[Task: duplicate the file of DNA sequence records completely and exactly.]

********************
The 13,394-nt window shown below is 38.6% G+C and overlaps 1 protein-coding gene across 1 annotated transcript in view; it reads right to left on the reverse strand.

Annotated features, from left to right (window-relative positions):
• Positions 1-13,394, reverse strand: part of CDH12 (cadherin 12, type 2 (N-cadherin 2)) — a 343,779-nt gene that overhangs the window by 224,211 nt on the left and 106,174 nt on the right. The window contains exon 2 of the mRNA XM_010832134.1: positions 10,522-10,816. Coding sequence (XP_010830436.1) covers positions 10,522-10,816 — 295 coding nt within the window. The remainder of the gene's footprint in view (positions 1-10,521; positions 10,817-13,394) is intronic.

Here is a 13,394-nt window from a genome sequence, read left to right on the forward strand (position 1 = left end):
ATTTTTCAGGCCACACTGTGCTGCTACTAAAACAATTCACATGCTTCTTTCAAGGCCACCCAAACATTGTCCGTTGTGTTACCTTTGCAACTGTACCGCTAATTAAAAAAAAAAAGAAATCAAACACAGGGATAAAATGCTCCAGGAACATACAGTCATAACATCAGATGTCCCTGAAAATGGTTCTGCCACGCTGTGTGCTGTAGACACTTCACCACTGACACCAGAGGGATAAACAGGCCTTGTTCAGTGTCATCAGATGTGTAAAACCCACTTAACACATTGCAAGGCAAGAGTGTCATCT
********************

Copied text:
The 13,394-nt window shown below is 38.6% G+C and overlaps 1 protein-coding gene across 1 annotated transcript in view; it reads right to left on the reverse strand.

Annotated features, from left to right (window-relative positions):
• Positions 1-13,394, reverse strand: part of CDH12 (cadherin 12, type 2 (N-cadherin 2)) — a 343,779-nt gene that overhangs the window by 224,211 nt on the left and 106,174 nt on the right. The window contains exon 2 of the mRNA XM_010832134.1: positions 10,522-10,816. Coding sequence (XP_010830436.1) covers positions 10,522-10,816 — 295 coding nt within the window. The remainder of the gene's footprint in view (positions 1-10,521; positions 10,817-13,394) is intronic.

Here is a 13,394-nt window from a genome sequence, read left to right on the forward strand (position 1 = left end):
ATTTTTCAGGCCACACTGTGCTGCTACTAAAACAATTCACATGCTTCTTTCAAGGCCACCCAAACATTGTCCGTTGTGTTACCTTTGCAACTGTACCGCTAATTAAAAAAAAAAAGAAATCAAACACAGGGATAAAATGCTCCAGGAACATACAGTCATAACATCAGATGTCCCTGAAAATGGTTCTGCCACGCTGTGTGCTGTAGACACTTCACCACTGACACCAGAGGGATAAACAGGCCTTGTTCAGTGTCATCAGATGTGTAAAACCCACTTAACACATTGCAAGGCAAGAGTGTCATCT